General mechanism involved for arsenic and fluoride removal using clay mineral can be summarized by the following three main steps: (i) Mass transfer of ions to the external of the adsorbent, (ii) adsorption of ions on the external particle surface and (iii) Intra-particle diffusion of ions from the exterior surface and the exterior surface and possible exchange with elements on the pore surface inside particles [30, 43]. These major three steps were observed during the adsorption of fluoride onto MnO2 coated bentonite by Mudzielwana et al., [44]. Besides these three steps, there are two adsorption processes that take place during the transfer of adsorbate ions into the adsorbent, namely, physisorption and chemisorption. Physisorption occurs when the ions are adsorbed to the surface through the weak intermolecular interactions such as Van der Waal forces, hydrogen bonding and dipole–dipole interactions [45]. Conversely, chemisorption occurs when adsorbate ions forms chemical bond through electron exchange. Lee et al. [46] evaluated the adsorption of As(III) and As(V) onto HDTMA modified clays and they concluded that the adsorption of As(III) was via physisorption while the adsorption of As(V) was via chemisorption. They further indicated that the adsorption of As(III) occurred on the outer layer of the adsorbent while the adsorption of As(V) occurred in the inner layer of the adsorbent.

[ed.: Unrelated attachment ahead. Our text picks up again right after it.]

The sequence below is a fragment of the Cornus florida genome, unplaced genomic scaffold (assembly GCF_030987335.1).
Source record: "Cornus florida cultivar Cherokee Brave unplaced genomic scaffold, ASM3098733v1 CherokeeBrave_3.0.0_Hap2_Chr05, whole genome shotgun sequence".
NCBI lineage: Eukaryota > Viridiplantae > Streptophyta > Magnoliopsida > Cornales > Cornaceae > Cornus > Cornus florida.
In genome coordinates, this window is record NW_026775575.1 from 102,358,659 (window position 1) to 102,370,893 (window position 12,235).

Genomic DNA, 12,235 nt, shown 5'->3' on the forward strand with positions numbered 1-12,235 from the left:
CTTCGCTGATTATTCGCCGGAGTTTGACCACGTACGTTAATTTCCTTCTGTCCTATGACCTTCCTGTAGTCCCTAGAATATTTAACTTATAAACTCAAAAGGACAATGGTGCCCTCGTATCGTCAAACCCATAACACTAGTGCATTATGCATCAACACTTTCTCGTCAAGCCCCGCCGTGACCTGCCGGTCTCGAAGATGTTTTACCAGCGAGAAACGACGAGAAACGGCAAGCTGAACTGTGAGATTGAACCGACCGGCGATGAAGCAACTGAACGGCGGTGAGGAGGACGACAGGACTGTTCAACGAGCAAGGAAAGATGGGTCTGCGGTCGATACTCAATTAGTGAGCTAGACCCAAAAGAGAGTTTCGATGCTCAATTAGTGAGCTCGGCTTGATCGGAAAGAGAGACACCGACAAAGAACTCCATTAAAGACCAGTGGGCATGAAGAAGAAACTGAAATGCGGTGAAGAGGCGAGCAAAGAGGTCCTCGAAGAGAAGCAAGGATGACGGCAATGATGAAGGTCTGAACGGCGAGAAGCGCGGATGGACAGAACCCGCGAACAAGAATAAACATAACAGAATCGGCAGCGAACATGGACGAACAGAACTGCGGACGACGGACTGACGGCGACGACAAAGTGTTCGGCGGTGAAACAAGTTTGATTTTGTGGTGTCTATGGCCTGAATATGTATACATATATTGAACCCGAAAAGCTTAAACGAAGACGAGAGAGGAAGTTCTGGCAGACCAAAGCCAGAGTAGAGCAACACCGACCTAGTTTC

Solution pH is the main factor that influences the adsorption of arsenic and fluoride onto clay minerals since it determines the surface charges [37, 47]. Several authors observed that adsorption of fluoride and arsenic by clay minerals is low at alkaline pH values due to the abundance of OH ions on the adsorbent surfaces that causes electrostatic repulsion. Furthermore, the adsorption of arsenic and fluoride has been observed to be favored by low pH values. This is mainly attributed to the fact that at low pH the clay surfaces are positively charges and as such ions will be removed easily through electrostatic attraction. Thakre et al. [42] used the Eqs. 1 and 2 to hypothesize the adsorption of fluoride onto magnesium incorporated bentonite under different pH conditions.